When a person enters someone else's premises, they usually do so with the reasonable expectation that they will not be harmed. Usually they are right, but on some occasions they may receive grievous injury or other bodily harm by virtue of being present on that premises.
Laws do exist that stipulate compensation in certain of those situations where the owner of the premises will probably pay damages if found guilty of being negligent about the dangerous condition of the property. Examples of 'dangerous conditions' a premises include wet floors, uneven pavements and icy sidewalks. It is the duty of the owner to make sure their property is safe for all visitors.
The premises liability law states that the owner of a land or premises is responsible for any injuries caused there. The plaintiff has to legally prove that the defendant owns the property and overlooked the unsafe conditions there. It must be established whether the plaintiff was an invitee to the premises. This is vital for the case, because the law is ambiguous when it comes to injured trespassers.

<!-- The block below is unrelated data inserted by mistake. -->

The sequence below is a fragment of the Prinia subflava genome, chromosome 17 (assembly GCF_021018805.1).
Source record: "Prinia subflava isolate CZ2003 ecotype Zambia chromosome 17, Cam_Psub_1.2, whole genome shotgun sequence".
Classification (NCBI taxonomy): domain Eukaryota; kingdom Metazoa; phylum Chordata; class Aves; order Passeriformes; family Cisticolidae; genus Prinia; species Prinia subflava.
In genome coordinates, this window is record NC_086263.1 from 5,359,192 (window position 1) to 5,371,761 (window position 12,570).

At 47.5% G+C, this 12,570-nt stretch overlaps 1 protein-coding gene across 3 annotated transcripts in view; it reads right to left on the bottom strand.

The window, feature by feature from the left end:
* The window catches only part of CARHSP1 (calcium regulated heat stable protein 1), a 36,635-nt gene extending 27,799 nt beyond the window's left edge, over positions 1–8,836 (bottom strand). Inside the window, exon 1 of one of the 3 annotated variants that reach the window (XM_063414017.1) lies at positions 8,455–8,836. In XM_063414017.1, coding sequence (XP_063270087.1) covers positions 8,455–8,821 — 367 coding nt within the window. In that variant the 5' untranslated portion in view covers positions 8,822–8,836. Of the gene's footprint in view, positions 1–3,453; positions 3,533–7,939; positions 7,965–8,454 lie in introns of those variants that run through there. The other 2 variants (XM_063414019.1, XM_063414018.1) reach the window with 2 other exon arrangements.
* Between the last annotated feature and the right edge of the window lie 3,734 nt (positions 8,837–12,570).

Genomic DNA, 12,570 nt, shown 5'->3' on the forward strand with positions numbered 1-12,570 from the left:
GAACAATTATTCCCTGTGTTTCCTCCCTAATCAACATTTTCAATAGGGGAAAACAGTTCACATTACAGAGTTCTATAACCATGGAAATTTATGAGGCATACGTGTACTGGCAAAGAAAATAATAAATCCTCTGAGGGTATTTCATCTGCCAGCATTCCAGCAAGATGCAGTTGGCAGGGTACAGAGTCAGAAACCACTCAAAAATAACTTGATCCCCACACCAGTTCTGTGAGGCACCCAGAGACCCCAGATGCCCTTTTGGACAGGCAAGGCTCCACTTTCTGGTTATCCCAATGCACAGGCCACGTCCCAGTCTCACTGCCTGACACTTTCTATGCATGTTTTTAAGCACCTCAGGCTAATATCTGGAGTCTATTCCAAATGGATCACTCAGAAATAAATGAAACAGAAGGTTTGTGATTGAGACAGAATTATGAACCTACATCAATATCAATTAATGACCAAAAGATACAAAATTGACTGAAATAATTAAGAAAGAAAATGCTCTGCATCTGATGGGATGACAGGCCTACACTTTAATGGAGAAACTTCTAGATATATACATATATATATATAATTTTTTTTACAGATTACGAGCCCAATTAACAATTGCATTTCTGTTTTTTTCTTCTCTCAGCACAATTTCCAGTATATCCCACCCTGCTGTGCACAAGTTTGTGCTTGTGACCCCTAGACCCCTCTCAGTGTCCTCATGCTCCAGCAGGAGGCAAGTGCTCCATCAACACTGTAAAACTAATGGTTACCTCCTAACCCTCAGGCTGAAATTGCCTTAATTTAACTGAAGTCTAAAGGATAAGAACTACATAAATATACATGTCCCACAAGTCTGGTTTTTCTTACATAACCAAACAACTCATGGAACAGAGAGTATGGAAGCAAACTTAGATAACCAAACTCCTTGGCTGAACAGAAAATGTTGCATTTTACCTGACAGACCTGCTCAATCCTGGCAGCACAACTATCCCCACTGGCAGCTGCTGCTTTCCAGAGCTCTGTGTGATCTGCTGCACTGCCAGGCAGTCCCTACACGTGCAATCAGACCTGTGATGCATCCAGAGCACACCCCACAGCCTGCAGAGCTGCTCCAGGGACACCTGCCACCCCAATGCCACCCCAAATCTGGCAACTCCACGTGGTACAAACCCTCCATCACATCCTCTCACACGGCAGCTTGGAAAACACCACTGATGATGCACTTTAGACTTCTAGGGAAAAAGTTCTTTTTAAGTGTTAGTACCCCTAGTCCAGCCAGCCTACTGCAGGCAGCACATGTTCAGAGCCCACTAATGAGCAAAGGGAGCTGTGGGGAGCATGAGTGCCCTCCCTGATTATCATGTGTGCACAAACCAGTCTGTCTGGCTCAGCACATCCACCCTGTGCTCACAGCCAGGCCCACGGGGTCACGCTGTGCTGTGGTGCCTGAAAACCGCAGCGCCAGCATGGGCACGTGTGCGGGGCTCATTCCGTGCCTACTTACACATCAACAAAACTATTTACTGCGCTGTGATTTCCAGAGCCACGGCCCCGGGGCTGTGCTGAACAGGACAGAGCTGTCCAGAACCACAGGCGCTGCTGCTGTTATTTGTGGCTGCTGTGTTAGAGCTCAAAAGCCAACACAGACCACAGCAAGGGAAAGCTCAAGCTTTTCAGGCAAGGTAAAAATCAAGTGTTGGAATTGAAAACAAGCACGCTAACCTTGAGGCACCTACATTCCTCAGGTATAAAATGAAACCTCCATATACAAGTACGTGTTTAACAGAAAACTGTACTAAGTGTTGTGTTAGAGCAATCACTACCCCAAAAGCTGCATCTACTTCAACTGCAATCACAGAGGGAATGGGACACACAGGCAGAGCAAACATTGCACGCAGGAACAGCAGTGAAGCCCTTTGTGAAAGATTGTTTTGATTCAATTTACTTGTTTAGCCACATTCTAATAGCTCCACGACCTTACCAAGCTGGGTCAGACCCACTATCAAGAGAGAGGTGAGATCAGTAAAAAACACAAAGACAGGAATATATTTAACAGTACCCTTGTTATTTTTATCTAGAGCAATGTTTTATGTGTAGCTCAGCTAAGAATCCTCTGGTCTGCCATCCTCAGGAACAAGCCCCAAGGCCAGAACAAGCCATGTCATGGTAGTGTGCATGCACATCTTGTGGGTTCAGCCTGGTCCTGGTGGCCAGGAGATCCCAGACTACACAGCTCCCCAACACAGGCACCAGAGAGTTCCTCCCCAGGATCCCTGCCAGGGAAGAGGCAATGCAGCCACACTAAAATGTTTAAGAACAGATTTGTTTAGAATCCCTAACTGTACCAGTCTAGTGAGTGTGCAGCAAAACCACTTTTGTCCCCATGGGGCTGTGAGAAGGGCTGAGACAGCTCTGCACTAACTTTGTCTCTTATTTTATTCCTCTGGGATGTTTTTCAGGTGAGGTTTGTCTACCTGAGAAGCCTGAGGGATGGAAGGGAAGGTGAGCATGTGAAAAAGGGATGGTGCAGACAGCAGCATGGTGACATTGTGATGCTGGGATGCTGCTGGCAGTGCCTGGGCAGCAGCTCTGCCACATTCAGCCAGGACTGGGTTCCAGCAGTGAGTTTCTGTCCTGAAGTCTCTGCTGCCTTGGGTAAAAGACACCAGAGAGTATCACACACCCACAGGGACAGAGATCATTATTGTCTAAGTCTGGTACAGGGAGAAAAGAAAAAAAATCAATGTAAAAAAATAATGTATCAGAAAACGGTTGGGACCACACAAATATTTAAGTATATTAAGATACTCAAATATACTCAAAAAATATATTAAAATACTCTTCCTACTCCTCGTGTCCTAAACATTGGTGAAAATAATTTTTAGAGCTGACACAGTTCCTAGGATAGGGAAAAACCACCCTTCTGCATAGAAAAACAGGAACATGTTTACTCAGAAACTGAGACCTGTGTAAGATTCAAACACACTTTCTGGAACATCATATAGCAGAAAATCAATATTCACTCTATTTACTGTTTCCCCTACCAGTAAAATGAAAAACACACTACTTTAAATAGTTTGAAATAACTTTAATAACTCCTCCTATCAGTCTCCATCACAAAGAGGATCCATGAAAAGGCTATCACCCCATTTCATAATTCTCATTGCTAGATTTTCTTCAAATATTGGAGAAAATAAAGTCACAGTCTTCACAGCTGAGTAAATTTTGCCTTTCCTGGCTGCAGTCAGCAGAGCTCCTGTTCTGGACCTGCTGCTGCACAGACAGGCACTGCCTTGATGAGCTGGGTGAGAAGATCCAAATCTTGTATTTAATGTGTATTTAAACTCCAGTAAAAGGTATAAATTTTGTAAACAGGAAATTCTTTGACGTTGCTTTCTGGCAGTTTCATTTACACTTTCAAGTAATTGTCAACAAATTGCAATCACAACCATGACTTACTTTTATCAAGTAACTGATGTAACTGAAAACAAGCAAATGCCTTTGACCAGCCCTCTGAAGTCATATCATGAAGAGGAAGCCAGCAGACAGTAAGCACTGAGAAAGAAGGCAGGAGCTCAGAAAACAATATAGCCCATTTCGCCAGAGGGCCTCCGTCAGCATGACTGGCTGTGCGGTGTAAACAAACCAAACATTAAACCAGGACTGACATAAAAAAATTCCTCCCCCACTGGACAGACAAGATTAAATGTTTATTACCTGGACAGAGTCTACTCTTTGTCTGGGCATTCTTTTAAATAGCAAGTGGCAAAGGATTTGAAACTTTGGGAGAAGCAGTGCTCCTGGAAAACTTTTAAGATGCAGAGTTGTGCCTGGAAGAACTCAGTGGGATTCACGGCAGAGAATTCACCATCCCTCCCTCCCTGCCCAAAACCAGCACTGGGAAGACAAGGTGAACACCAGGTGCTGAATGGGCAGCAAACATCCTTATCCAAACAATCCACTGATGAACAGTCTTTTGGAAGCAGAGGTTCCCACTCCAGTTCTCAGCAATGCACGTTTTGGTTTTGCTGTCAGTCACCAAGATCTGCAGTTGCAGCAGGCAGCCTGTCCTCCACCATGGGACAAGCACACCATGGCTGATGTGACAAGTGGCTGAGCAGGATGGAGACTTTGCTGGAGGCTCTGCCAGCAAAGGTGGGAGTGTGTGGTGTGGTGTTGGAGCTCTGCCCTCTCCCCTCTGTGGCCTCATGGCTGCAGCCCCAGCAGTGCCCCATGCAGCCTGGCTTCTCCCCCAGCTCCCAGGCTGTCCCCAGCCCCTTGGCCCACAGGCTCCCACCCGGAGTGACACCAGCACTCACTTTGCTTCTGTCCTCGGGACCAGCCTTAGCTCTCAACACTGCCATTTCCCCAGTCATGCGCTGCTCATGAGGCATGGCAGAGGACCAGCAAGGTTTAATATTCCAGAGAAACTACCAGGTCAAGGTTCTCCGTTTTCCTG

Trespassers were not protected under the premises liability law until 1968, when the California Supreme Court gave a ruling which gave trespassers the right to claim compensation if injured on someone's property. Since then, several states have incorporated trespassers into their premises liability laws. There is still a chance that trespassers might not be able to receive compensation, especially in cases where it is not foreseeable to the owner that there might be trespassers on the property.
Numerous factors govern the court's decision in premises liability cases. The reason for entering someone else's property, the extent of the injury and the owner's efforts to keep the premises safe are all taken into consideration. The plaintiff can also be held partially responsible for the injury, in which case the court decides the amount of damages to be paid by both the defendant and the plaintiff.
If you have suffered from an injury on someone else's property, you may be able to receive compensation if the owner is at fault. You should consider discussing your situation with an attorney who will assess it and give you advice accordingly.